The API is very easy, and it's really fast.

With the use of defer http://pastebin.com/EXZuRAdT you could create it w/o the need to use array_free.

AFAIK when the array is created, p->size should be set to 0, not to the size argument.

This mimics C++ vector, e.g.:

    vector<int> vec(5);
Now you have in vec:

    0, 0, 0, 0, 0, 11, 12
But your suggestion is better from an API point of view.

PS please note that there is no memset nor any other mean to zero initialize the elements. So the code appears to have a bug anyway.

Correct, this is a bug. calloc will better mimic the way C++ std::vector works.

Oh... thanks! I was not aware.

Ugh. Multi-line macro.

how about #define PUSH_BACK(a,x,t) push_back(a,&x,sizeof(t))

No multi-evaluation problems or other madness.

Edit: Actually that won't work for expressions. So

#define PUSH_BACK(a,x,t) do { t tmp = x; push_back(a,&tmp,sizeof t) } while(0)

slightly better.

This sort of approach is a pain to use, because you keep having to cast when you're in the debugger, and there's zero type safety. And I'm afraid I don't have much positive to say about something like "((Vector2i * )arr3->data)[0].x = 333".

You can do better than this!

What is an array? It's 3 variables: base, length and capacity. So why not decide that an array is just that. 3 variables of the right size and type.

    #define ARRAY(T,S) T S;size_t S##_length;size_t S##_capacity
Then you can make one like this:

You'll also need to initialise and these destroy array "objects".

    #define ARRAY_INIT(S)     \
        do {                  \
            S=NULL;           \
            (S##_length)=0;   \
            (S##_capacity)=0; \
        } while(0)

    #define ARRAY_DESTROY(S) \
        do {                 \
            Array_Free(S);   \
            ARRAY_INIT(S);   \
        } while(0)

Add you'll probably want to add an item to an array too.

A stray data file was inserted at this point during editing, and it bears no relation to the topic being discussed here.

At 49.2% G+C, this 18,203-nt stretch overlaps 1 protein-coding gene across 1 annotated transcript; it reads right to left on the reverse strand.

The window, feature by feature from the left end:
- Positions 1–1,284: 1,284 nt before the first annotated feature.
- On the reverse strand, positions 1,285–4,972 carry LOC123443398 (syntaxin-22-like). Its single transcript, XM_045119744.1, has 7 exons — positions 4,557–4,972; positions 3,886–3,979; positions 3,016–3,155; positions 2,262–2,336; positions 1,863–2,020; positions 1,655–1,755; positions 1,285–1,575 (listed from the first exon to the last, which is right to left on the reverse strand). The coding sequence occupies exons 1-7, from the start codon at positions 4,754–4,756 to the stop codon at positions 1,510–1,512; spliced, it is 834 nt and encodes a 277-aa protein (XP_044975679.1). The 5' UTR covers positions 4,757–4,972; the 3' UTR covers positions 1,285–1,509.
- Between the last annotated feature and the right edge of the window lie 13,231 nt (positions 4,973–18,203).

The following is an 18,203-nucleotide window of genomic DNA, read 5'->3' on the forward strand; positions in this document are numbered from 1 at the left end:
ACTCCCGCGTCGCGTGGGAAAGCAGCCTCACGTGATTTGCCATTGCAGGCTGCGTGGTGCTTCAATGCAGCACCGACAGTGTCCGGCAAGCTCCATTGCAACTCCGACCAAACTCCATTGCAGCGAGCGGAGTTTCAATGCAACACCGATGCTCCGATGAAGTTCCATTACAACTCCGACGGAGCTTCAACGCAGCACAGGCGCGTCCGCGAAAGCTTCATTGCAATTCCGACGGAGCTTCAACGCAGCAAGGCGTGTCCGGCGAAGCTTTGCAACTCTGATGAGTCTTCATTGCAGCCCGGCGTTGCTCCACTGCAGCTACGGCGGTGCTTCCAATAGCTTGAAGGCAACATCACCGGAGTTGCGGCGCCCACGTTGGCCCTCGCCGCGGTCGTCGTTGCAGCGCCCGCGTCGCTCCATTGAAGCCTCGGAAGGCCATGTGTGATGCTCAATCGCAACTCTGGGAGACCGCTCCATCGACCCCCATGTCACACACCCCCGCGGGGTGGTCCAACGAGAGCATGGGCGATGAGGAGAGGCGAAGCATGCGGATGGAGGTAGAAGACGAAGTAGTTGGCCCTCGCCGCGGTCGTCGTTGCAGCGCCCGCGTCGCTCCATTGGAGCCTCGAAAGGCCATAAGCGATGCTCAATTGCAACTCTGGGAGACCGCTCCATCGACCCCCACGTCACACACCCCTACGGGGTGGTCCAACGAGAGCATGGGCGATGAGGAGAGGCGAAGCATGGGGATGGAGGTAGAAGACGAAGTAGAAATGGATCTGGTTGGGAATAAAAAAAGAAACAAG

#define ARRAY_ADD(S,X)                     \
        do {                                   \
            if((S##_length)>=(S##_capacity)) { \
                S=Array_Grow(S,                \
                             sizeof *S,        \
                             &(S##_length),    \
                             &(S##_capacity)); \
            S[S##_length++]=(X);               \
        } while(0)
So you might use them like this:

    for(int i=0;i<100;++i)
Array_Free is very simple, and Array_Grow is barely more complicated (however I wrote it off the cuff, so of course it could still be wrong). Both of these mainly exist just to keep stdlib.h out of the header.

    void Array_Free(void *p) {

    void *Array_Grow(void *base,size_t stride,size_t *length,size_t *capacity) {
        return realloc(base,*capacity*stride);
Array accesses and iteration and the like are just done in the traditional way:

    for(size_t i=0;i<xs_length;++i) {
Even performs nicely with -O0.

For a full implementation you'll probably also need a way of generating a static array. (I mainly found myself needing this for test code, which uses globals for convenience; most arrays I create normally are locals, or parts of structs.)

You'll also need a parameters list for use in a function declaration or definition, and a macro that expands to all 3 variables.

    #define ARRAY_PARAMS(T,S) T *S,size_t S##_length,size_t S##_capacity
    #define ARRAY_ARG(S) S,S##_length,S##_capacity
Like then you might have a function that takes a pointer to an "array":

    void FunctionThatTakesAnArray(ARRAY_PARAMS(T,*p));
And you call it like this:

(I found this cropped up often enough that I needed the macro, but it was less common than I thought.)

There's more you can do, but the above is the long and the short of it.

This might all look terrible - or perhaps it sort of looks OK, but you're just not sure that it would actually work - but I've used this in a prototype project and thought it worked out well. (I've been using C for 20+ years, so hopefully even if I've got no taste, I've at least got a rough feel for what works out OK and what's going to end up a disaster.)